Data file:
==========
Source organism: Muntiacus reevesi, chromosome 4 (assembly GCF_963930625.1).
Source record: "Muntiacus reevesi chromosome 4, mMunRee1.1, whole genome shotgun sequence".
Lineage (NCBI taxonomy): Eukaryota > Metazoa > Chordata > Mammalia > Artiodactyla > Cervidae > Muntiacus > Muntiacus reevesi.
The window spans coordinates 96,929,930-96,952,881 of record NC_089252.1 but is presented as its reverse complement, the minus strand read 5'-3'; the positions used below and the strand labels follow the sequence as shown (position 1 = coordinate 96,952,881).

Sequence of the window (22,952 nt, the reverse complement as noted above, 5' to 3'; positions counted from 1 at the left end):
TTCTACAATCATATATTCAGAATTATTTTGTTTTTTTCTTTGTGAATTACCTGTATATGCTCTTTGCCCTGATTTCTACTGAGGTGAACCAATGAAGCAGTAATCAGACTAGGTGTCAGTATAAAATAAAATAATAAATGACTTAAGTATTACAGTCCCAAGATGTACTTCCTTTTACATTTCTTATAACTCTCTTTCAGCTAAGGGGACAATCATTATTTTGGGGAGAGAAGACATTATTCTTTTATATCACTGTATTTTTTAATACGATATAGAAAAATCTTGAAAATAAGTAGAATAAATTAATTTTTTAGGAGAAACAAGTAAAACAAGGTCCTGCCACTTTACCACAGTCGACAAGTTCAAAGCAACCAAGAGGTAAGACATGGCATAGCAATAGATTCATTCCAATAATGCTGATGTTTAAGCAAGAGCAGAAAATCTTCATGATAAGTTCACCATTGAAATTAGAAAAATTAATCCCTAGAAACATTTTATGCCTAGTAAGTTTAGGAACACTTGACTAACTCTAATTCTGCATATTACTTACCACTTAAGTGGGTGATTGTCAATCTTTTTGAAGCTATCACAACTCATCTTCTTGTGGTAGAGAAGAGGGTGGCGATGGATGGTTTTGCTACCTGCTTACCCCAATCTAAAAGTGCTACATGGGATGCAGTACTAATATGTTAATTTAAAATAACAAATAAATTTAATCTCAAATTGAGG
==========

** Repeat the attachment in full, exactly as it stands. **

Source organism: Muntiacus reevesi, chromosome 4 (assembly GCF_963930625.1).
Source record: "Muntiacus reevesi chromosome 4, mMunRee1.1, whole genome shotgun sequence".
Lineage (NCBI taxonomy): Eukaryota > Metazoa > Chordata > Mammalia > Artiodactyla > Cervidae > Muntiacus > Muntiacus reevesi.
The window spans coordinates 96,929,930-96,952,881 of record NC_089252.1 but is presented as its reverse complement, the minus strand read 5'-3'; the positions used below and the strand labels follow the sequence as shown (position 1 = coordinate 96,952,881).

Sequence of the window (22,952 nt, the reverse complement as noted above, 5' to 3'; positions counted from 1 at the left end):
TTCTACAATCATATATTCAGAATTATTTTGTTTTTTTCTTTGTGAATTACCTGTATATGCTCTTTGCCCTGATTTCTACTGAGGTGAACCAATGAAGCAGTAATCAGACTAGGTGTCAGTATAAAATAAAATAATAAATGACTTAAGTATTACAGTCCCAAGATGTACTTCCTTTTACATTTCTTATAACTCTCTTTCAGCTAAGGGGACAATCATTATTTTGGGGAGAGAAGACATTATTCTTTTATATCACTGTATTTTTTAATACGATATAGAAAAATCTTGAAAATAAGTAGAATAAATTAATTTTTTAGGAGAAACAAGTAAAACAAGGTCCTGCCACTTTACCACAGTCGACAAGTTCAAAGCAACCAAGAGGTAAGACATGGCATAGCAATAGATTCATTCCAATAATGCTGATGTTTAAGCAAGAGCAGAAAATCTTCATGATAAGTTCACCATTGAAATTAGAAAAATTAATCCCTAGAAACATTTTATGCCTAGTAAGTTTAGGAACACTTGACTAACTCTAATTCTGCATATTACTTACCACTTAAGTGGGTGATTGTCAATCTTTTTGAAGCTATCACAACTCATCTTCTTGTGGTAGAGAAGAGGGTGGCGATGGATGGTTTTGCTACCTGCTTACCCCAATCTAAAAGTGCTACATGGGATGCAGTACTAATATGTTAATTTAAAATAACAAATAAATTTAATCTCAAATTGAGG